nurses getting consents signed?

  1. Hi,
    I just started working on a med-surg floor a few months ago, and this is my first nursing job.

    I have a lot of patients that go for procedures, surgery, etc., with consents to be signed.

    The doctors write orders to have the consents signed, but I thought that the nurses could be a witness to the signing, but that it was the dr's responsibility to get the consent signed. I mean...as a nurse...I don't even know WHAT the Dr. has told the pt.....complications, etc.

    I have gotten a couple of consents signed, but am now questioning this, so what's the correct way? getting physician to consent? Thanks!
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  2. 33 Comments

  3. by   lovemyjob
    That is a huge no-no. I think some places do it b/c "that is how it has always been done." But, the docs can just as easily take the form in and have the pt sign it after discussing the surgery. Honestly, unless I heard the doc explaining the procedure/risk/benefit, I would refuse. Take it up with your manager and if they dont back you talk to risk management. I can imagine a pt not being consented correctly could be a problem, especially if you witnessed it.
  4. by   MS._Jen_RN
    I would NEVER "witness" something that I didn't witness. And it is not OK for you to get the consent signed, at least not where I've worked. That's the MD's job.
    ~Jen
  5. by   ncriverrat
    Ok, thanks for the info! I have never 'witnessed' without seeing the consent(prob cause I was the one getting the consent signed........)

    Once, when I first started, day shift and secretary both asked me if I got the consent signed during my shift, which I said "no", and from the way they reacted, I thought that i was supposed to, although something in my head remembered learning to NOT to get consents signed, that that is the physicians job.

    The next time this comes up, should I just refuse, and talk to my charge nurse about it? I have a feeling that if I did this, she would just go do it, but it has me wondering about patient safety- on the consent I was supposed to get signed but didn't, the pt. didn't know hardly anything about the procedure, and said no one had explained the risks/complications.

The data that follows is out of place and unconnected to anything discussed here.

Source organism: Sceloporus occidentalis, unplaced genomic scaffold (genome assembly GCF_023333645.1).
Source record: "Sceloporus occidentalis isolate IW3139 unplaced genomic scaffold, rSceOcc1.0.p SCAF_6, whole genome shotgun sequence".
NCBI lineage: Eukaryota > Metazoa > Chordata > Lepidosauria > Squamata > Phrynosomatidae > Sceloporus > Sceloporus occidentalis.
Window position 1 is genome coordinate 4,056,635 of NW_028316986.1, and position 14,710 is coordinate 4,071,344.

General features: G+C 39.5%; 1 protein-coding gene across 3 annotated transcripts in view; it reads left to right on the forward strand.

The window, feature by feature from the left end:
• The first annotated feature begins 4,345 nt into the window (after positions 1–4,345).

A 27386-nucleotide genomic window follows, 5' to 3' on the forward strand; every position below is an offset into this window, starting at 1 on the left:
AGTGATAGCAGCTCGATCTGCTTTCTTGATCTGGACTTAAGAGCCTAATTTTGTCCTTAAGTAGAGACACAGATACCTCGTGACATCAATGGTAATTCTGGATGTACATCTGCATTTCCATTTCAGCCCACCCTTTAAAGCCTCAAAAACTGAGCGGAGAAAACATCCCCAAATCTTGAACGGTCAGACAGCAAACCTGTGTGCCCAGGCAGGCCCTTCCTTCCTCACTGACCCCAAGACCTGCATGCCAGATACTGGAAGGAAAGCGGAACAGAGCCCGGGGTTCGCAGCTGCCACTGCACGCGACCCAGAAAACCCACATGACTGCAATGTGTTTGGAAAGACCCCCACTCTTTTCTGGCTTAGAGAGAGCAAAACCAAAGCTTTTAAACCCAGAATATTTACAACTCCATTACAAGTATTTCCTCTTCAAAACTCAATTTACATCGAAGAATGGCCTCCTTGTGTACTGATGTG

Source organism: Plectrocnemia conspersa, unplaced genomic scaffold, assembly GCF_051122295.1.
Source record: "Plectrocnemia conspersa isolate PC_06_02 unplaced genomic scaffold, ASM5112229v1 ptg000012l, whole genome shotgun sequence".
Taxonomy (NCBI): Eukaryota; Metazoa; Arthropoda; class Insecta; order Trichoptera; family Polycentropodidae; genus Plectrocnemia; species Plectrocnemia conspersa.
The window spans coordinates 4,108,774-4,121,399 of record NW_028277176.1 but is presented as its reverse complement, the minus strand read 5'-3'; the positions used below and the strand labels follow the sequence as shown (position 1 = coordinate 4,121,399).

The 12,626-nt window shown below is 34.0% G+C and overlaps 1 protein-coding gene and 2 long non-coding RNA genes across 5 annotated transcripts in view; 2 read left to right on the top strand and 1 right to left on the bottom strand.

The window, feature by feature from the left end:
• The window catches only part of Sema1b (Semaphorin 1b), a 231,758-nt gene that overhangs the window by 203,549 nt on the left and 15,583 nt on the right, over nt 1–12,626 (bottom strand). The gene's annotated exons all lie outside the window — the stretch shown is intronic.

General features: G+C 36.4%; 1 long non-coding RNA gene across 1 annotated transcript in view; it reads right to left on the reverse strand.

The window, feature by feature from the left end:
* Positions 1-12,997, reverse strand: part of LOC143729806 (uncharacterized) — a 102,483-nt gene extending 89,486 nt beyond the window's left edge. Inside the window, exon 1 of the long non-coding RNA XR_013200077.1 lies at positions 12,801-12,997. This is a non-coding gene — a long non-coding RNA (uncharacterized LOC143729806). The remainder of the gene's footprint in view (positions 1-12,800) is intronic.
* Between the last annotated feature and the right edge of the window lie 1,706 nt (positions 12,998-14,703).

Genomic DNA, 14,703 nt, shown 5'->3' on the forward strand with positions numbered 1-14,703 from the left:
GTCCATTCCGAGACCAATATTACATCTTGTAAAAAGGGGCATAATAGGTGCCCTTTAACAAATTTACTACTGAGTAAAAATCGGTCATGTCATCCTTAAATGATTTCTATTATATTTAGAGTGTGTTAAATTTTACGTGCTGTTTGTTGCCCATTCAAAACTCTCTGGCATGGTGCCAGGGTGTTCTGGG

6. by   lovemyjob
    If she wants to put her license on the line, then so be it. However, like I said, talk to your NM and if they are not going to take action, head over to risk management....I am sure they would be interested in knowing the staff RNs are getting consents signed.
  7. by   Lacie
    Only time I have ever had the pt sign a consent form is when the doctor was present and I myself heard him/her ensuring the pt is well informed of complications, etc. If not I wouldnt touch a consent form. Simple as that as its my license at stake in this instance. Thats the docs job not yours.
  8. by   SCRN1
    I was taught in school that the nurse can get a consent signed AFTER asking the patient if the doctor explained the procedure and risks and asking the patient if they understand or have any questions. If the nurse has the patient sign, the nurse is signing as a witness only to the patient signing the consent. The nurse is not signing that she/he explained anything. That part is the physician's responsibility. If the patient states that the doctor has not explained, if the patient doesn't understand, or if the patient has any more questions for the doctor, then the signing of the consent is held off until the physician talks to the patient and the patient then fully understands.

    This is also protocol in each hospital I've worked and we witness the signing of consents all the time. Again, we are only witnessing that the patient signed it.
  9. by   mamason
    Quote from SCRN1